St. Patrick's Day conjures images of leprechauns and the Chicago river dyed green for the masses, but the holiday has deeper traditions for the Irish. Sure, pints of Guinness and corned beef are still go-tos, but those loyal to Ireland will probably be making an Irish Soda Bread recipe as part of their St. Patty's celebration this year, too. What's the point of celebrating without the classic quick bread on the table?
Irish Soda Bread is a traditional Irish dish, marked by an "x" atop the bread that "folks did... to 'let the devil out' while it's baking for good luck," according to Kitchen Project. The bread has a long history with St. Patrick's day, though it doesn't date back to the life of St. Patrick himself, who was born around 400 A.D. according to USA Today. My Recipes reports the Irish staple was invented sometime during the 1830s, as a result of the introduction of baking soda to the U.K. and the "financial strife" in Ireland at the time that made food that required minimal ingredients attractive. (The potato famine was a yikes all around.)
The dish is traditionally super low-maintenance; flour, baking soda, milk, and salt are all that is required to make a basic version. Now, it's common to see soda bread on March 17 dinner tables because of the tradition — and probably because people believe the myth that carbs will soak up excess whiskey after partying a little too hard in St. Patty's honor. But commitment to the traditional bread is strong across the pond outside of the holiday; there's actually a Society For The Preservation For Irish Soda Bread. Who knew?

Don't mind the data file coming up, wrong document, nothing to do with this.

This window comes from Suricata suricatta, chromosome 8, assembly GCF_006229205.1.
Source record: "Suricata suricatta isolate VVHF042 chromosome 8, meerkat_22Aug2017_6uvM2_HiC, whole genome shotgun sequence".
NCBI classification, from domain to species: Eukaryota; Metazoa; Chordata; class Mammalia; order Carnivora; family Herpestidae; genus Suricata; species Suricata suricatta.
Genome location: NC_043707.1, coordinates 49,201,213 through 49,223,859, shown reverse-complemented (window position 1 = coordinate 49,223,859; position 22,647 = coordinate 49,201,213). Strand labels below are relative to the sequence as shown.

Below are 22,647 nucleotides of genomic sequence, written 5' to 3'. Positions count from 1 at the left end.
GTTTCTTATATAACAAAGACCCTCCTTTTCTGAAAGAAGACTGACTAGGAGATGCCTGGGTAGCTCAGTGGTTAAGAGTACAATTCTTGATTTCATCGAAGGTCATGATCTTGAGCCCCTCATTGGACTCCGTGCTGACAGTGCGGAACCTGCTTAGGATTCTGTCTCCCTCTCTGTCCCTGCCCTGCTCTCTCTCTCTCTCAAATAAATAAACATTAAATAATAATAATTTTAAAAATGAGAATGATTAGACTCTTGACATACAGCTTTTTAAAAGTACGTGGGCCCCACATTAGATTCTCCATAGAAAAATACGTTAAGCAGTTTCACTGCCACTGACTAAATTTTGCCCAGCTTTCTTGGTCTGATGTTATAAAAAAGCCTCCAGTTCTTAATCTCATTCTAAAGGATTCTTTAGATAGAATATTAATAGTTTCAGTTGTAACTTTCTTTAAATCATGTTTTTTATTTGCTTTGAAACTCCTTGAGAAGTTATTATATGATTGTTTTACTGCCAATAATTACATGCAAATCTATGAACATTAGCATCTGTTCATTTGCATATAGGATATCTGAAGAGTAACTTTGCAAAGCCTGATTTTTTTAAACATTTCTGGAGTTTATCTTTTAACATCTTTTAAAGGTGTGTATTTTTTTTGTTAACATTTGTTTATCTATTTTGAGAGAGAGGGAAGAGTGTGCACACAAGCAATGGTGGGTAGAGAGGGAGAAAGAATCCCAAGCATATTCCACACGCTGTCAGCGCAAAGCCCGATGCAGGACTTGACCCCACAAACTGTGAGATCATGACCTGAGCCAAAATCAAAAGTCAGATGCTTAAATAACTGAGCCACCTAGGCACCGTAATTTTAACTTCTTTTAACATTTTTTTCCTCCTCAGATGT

Despite the long history, recipes have evolved since the first iterations of the treat, and Honest and Truly's Irish Soda Bread recipe provides an ideal twist on the classic. The recipe is passed down from Honest and Truly's Michelle's grandfather, and it creates a sweet no-yeast bread that requires only 15 minutes of prep and an hour of cook time. Michelle adds raisins to her recipe, which gives the dish texture that combines with the sweetness of the bread for a refreshing treat you can eat as a dessert, snack, or even breakfast. The bread is still steeped in tradition, but the raisins will make it feel fresh even if you've been making Soda Bread for years.
Plus, Michelle has one extra tip up her sleeve to make the Irish Soda Bread extra yummy: She tops her creation with butter. Michelle's family swears by the combination, with the recipe calling for buttering the entire top of the loaf when it comes out of the oven. Bread and butter for the sake of tradition sounds like heaven to me.
If this sounds like something your fam can get on board with, you can check out the full recipe on Honest and Truly as you start planning your St. Patrick's Day menu. The recipe makes two loaves of bread, so you'll definitely have enough if you're trying to feed a crowd. My one request for you, though: please don't dye it green. Some things are sacred, and bread is one of them. Happy St. Patricks Day!